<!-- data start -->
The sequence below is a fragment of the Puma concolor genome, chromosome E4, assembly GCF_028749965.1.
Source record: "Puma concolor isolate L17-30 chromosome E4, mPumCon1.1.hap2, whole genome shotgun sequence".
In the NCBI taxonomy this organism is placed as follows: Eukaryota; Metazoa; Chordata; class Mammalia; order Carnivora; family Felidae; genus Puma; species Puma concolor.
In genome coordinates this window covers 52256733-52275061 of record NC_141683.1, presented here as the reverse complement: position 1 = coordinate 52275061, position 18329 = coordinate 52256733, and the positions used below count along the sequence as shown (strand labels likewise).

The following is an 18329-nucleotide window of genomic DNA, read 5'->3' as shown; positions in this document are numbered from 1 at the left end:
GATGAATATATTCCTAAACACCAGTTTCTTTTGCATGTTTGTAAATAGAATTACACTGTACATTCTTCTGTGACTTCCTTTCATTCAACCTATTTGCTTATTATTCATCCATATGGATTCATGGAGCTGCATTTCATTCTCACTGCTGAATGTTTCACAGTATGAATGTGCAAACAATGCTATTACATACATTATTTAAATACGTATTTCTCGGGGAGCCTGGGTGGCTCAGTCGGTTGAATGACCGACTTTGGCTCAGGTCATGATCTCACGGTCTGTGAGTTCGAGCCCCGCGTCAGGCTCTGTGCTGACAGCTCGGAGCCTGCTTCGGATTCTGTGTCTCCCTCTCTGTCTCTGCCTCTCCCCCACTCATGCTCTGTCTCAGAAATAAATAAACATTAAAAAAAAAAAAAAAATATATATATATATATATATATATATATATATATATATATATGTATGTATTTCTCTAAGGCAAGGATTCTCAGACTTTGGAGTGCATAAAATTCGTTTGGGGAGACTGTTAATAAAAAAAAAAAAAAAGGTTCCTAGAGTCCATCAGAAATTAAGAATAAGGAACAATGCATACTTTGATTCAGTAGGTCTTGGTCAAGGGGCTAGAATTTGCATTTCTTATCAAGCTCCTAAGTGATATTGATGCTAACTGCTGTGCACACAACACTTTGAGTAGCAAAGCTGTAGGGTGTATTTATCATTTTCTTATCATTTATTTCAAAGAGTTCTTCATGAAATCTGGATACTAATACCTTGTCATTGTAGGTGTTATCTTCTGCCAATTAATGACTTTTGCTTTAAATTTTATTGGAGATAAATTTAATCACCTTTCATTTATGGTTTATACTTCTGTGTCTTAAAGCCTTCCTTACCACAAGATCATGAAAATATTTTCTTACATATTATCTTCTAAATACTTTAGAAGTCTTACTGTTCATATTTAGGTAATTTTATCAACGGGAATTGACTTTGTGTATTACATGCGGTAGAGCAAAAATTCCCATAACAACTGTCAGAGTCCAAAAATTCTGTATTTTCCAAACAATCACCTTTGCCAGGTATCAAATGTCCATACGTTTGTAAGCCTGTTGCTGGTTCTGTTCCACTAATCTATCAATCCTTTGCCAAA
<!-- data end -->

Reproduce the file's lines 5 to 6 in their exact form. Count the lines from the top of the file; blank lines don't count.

The following is an 18329-nucleotide window of genomic DNA, read 5'->3' as shown; positions in this document are numbered from 1 at the left end:
GATGAATATATTCCTAAACACCAGTTTCTTTTGCATGTTTGTAAATAGAATTACACTGTACATTCTTCTGTGACTTCCTTTCATTCAACCTATTTGCTTATTATTCATCCATATGGATTCATGGAGCTGCATTTCATTCTCACTGCTGAATGTTTCACAGTATGAATGTGCAAACAATGCTATTACATACATTATTTAAATACGTATTTCTCGGGGAGCCTGGGTGGCTCAGTCGGTTGAATGACCGACTTTGGCTCAGGTCATGATCTCACGGTCTGTGAGTTCGAGCCCCGCGTCAGGCTCTGTGCTGACAGCTCGGAGCCTGCTTCGGATTCTGTGTCTCCCTCTCTGTCTCTGCCTCTCCCCCACTCATGCTCTGTCTCAGAAATAAATAAACATTAAAAAAAAAAAAAAAATATATATATATATATATATATATATATATATATATATATATGTATGTATTTCTCTAAGGCAAGGATTCTCAGACTTTGGAGTGCATAAAATTCGTTTGGGGAGACTGTTAATAAAAAAAAAAAAAAAGGTTCCTAGAGTCCATCAGAAATTAAGAATAAGGAACAATGCATACTTTGATTCAGTAGGTCTTGGTCAAGGGGCTAGAATTTGCATTTCTTATCAAGCTCCTAAGTGATATTGATGCTAACTGCTGTGCACACAACACTTTGAGTAGCAAAGCTGTAGGGTGTATTTATCATTTTCTTATCATTTATTTCAAAGAGTTCTTCATGAAATCTGGATACTAATACCTTGTCATTGTAGGTGTTATCTTCTGCCAATTAATGACTTTTGCTTTAAATTTTATTGGAGATAAATTTAATCACCTTTCATTTATGGTTTATACTTCTGTGTCTTAAAGCCTTCCTTACCACAAGATCATGAAAATATTTTCTTACATATTATCTTCTAAATACTTTAGAAGTCTTACTGTTCATATTTAGGTAATTTTATCAACGGGAATTGACTTTGTGTATTACATGCGGTAGAGCAAAAATTCCCATAACAACTGTCAGAGTCCAAAAATTCTGTATTTTCCAAACAATCACCTTTGCCAGGTATCAAATGTCCATACGTTTGTAAGCCTGTTGCTGGTTCTGTTCCACTAATCTATCAATCCTTTGCCAAA